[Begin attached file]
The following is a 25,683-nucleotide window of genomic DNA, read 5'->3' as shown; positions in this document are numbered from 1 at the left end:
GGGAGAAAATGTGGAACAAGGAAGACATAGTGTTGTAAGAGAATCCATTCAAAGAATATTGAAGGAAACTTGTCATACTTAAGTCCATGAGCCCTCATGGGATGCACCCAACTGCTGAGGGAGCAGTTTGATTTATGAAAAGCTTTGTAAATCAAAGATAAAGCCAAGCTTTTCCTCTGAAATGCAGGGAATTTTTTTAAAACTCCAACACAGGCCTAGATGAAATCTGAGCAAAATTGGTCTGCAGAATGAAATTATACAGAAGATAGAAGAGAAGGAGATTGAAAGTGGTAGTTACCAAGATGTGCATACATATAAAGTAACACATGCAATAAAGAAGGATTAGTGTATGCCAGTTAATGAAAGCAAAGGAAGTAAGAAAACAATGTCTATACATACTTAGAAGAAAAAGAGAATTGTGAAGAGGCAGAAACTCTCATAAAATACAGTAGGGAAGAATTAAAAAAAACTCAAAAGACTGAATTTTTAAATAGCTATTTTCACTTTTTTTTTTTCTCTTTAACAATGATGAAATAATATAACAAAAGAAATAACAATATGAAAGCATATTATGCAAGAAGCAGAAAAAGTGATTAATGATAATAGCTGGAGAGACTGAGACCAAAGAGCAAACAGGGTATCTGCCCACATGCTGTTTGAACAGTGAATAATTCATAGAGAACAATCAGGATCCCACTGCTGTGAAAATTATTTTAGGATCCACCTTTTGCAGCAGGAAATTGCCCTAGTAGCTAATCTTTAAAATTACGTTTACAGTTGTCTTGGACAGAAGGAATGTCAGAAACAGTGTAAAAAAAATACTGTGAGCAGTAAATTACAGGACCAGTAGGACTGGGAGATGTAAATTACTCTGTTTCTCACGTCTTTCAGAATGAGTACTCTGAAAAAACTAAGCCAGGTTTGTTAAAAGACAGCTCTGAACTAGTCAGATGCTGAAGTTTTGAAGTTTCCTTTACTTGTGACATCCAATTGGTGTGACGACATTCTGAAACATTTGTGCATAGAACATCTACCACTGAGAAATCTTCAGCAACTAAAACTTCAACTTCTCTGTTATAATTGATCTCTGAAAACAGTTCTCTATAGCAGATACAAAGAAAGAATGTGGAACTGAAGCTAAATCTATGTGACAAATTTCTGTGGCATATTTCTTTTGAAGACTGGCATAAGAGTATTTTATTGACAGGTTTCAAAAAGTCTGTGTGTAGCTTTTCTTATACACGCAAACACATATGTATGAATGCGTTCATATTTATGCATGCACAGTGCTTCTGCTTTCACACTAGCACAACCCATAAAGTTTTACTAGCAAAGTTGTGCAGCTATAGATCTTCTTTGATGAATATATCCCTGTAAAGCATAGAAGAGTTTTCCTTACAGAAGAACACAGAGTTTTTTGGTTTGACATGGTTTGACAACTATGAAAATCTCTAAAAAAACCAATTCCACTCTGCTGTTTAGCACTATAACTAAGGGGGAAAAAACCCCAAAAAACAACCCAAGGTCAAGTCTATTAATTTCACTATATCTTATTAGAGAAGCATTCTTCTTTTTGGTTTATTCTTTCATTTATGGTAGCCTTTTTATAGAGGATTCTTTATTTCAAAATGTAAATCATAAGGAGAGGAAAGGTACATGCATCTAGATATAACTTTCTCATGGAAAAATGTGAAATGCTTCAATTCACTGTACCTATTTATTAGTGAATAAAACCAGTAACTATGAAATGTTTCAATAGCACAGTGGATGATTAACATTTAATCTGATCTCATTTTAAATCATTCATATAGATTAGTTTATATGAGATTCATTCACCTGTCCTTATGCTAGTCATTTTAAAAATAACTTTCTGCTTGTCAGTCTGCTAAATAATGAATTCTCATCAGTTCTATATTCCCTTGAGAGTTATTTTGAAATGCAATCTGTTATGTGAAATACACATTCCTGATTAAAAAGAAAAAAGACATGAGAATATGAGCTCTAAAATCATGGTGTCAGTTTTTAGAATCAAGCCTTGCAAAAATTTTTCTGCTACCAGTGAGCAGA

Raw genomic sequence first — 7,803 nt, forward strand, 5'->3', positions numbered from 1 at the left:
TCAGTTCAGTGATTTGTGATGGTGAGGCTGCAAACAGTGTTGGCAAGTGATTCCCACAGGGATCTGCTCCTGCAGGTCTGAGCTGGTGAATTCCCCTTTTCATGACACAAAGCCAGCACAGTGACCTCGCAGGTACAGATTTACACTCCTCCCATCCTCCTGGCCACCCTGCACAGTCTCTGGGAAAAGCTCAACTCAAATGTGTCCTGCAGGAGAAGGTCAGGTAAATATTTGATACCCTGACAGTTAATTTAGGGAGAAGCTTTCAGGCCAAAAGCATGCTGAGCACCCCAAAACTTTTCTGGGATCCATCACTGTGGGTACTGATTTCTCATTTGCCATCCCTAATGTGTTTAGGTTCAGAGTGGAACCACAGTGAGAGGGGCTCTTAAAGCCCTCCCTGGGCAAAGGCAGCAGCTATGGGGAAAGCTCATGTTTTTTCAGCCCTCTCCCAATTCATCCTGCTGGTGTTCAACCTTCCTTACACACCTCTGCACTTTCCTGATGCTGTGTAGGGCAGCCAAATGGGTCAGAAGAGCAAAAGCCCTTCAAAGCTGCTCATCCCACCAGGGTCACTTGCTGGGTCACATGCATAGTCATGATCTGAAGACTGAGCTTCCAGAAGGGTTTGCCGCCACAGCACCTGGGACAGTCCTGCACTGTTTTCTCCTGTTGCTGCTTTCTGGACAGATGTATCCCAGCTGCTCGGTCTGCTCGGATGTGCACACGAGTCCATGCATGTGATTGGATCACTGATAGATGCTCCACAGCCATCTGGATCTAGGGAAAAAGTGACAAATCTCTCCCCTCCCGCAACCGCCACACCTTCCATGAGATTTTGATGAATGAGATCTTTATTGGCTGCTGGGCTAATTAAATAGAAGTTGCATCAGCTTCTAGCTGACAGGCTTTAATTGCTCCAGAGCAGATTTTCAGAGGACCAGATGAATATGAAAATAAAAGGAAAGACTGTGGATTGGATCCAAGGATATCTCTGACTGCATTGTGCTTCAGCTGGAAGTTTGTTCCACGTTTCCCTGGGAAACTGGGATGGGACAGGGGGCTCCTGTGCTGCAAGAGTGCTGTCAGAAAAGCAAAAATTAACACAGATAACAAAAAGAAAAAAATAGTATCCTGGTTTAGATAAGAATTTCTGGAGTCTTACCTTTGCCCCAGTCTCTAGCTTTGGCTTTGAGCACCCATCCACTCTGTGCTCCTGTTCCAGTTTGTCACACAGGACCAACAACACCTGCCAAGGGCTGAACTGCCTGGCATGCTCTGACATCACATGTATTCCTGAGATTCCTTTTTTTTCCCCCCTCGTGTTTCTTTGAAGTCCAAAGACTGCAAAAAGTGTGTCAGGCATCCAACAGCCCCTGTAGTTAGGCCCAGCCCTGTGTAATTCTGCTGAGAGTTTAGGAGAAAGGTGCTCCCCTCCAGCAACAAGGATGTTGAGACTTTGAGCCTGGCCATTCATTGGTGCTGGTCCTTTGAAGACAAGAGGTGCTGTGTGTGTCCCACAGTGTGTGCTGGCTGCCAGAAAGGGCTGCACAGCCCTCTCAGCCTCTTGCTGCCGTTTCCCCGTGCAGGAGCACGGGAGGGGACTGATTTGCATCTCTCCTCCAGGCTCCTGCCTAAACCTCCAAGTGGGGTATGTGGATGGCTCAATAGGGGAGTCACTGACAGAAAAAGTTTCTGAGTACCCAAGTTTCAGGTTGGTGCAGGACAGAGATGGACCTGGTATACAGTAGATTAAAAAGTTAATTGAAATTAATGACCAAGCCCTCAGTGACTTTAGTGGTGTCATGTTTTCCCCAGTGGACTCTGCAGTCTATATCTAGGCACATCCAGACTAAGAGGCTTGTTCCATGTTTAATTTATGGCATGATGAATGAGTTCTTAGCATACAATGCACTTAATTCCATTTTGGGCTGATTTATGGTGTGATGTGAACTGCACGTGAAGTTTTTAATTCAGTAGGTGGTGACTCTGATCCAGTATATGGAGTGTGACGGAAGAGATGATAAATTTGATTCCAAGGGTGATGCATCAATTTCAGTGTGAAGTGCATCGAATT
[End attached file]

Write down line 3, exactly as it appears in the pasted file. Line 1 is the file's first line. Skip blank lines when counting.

Raw genomic sequence first — 7,803 nt, forward strand, 5'->3', positions numbered from 1 at the left: